To acquire wisdom, one must observe

JSA shares culture through traditional snacks

The International Cultural Center smelled of chocolate and strawberries due to an event for the Japanese Student Association’s (JSA) celebration known as Japan Week. Wednesday, March 15 marked day three of Japan Week, also known as Snack Night.

There were tons of food for those in attendance. The snacks consisted of strawberries, pineapple, apples and bananas, among other fruits. There was even a chocolate fondue fountain. On another table were bowls filled with Pocky, chips and Nori Maki Arare, a rice cracker wrapped in seaweed. Beverages included Oi Ocha, which is unsweetened roasted green tea, and Calpico, a un-carbonated soft drink that resembles milk.

The club also showed a Japanese animated film, “5 Centimeters Per Second,” which followed a romance between a boy and a girl from middle school to adulthood. The movie was well-animated and had a beautiful score that entranced the audience, but did not keep them from going back for more food.

This is the second year that the JSA hosted Japan Week. For the whole week, they plan on sharing Japanese culture with the rest of the Brandeis community. On Monday, they kicked off the week with Ramen Night.

“We served 200 servings,” said Yu Dai ’17, JSA’s co-president along with Tamara Garcia ’18. “We had regular ramen, and we also had a spicy ramen challenge,” Dai added. Tuesday was supposed to be Anime Night, but the snowstorm postponed it to Tuesday, March 21. On Thursday, the club delivered Japanese fried chicken, known as Karaage, to people’s dorms. On JSA’s Facebook page, they described Karaage as KFC but better. On Friday, the club and its guests will visit a Japanese restaurant in Cambridge called Gyu-Kaku Japanese BBQ.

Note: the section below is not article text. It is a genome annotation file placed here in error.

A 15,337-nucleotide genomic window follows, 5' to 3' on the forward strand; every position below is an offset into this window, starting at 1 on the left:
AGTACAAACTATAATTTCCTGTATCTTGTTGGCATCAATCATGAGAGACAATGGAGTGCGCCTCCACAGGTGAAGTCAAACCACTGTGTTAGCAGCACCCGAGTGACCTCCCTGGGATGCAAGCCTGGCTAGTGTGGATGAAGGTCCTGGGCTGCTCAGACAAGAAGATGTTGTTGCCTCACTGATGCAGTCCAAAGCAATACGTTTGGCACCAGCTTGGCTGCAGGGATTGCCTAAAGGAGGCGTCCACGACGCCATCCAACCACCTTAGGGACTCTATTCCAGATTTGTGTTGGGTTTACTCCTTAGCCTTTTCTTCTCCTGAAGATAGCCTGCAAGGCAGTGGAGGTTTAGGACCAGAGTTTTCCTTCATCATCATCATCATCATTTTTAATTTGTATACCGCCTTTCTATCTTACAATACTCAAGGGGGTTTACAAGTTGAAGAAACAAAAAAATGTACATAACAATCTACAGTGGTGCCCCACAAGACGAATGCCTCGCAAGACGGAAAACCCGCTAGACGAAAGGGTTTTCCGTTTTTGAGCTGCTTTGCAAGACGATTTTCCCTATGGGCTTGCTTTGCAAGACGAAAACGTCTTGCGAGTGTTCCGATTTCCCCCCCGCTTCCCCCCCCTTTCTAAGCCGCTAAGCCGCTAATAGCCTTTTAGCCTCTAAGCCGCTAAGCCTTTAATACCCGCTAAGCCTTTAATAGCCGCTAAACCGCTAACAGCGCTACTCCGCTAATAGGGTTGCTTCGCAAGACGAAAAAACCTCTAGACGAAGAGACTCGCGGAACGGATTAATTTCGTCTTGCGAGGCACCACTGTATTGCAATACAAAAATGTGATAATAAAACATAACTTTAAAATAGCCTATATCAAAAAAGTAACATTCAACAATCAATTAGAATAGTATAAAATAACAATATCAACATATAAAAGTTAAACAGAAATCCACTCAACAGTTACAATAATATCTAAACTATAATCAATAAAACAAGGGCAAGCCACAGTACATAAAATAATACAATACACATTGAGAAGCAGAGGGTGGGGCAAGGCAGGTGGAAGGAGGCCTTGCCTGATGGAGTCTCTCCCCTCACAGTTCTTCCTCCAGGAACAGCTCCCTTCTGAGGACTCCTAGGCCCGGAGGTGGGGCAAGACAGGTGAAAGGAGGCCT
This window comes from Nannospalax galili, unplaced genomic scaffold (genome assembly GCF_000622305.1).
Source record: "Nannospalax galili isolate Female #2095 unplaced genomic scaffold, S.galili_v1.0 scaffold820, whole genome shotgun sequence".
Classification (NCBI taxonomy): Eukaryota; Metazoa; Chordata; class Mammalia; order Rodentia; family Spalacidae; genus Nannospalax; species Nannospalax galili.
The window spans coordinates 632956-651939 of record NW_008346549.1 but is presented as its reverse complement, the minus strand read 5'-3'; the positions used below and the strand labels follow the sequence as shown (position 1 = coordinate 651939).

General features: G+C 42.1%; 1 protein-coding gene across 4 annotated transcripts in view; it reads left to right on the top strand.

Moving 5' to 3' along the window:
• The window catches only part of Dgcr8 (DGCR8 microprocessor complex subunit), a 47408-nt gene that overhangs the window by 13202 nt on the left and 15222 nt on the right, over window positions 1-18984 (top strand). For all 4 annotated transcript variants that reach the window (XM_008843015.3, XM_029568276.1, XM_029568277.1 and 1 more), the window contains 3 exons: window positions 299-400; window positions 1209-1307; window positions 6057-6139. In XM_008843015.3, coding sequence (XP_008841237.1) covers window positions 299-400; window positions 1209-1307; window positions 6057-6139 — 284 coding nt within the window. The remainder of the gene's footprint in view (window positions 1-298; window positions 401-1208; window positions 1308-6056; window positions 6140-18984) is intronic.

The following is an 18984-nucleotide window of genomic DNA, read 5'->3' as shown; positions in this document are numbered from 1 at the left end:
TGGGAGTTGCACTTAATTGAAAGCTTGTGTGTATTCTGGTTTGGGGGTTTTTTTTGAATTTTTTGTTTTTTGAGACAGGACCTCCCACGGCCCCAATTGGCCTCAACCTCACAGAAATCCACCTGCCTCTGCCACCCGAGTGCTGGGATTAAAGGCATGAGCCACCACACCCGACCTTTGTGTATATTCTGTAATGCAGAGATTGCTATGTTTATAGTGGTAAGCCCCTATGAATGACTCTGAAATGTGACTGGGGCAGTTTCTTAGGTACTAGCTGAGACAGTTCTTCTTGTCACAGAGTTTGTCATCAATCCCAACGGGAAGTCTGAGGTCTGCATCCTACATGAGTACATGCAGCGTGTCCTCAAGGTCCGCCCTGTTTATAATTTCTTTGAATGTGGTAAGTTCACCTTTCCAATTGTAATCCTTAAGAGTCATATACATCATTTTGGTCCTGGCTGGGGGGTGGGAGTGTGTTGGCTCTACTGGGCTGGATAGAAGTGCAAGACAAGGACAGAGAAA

Like all cultural clubs, JSA is a staple at Brandeis. Since Brandeis prides itself on social justice and strives to promote diversity and inclusion, it needs clubs that will help community members see the beauty in other cultures. JSA currently has 19 members who come from many different backgrounds but who bond over their love of Japanese culture.

“There are not a lot of Japanese students [at Brandeis], but we have a lot of people who are fascinated with Japanese culture,” Dai said. “I am glad there is a club that can showcase Japanese culture and people can come here and discuss it. Eventually we can showcase it to the whole Brandeis community. I think it is important to share the culture with other students,” Dai continued.

JSA’s next big event is on April 22 and is called Haru Matsuri, which means Japanese Spring Festival. Dai described Haru Matsuri as “half festival, half performance” and said that the event would have lots of booths for people to enjoy different activities, like taking photos. She also said the club is looking to feature a lot of performances at the Japanese Spring Festival event.

Overall, Snack Night was a success. The food was delicious and the event was casual and inviting. People entered the room as they pleased and exited with full stomachs and smiles.

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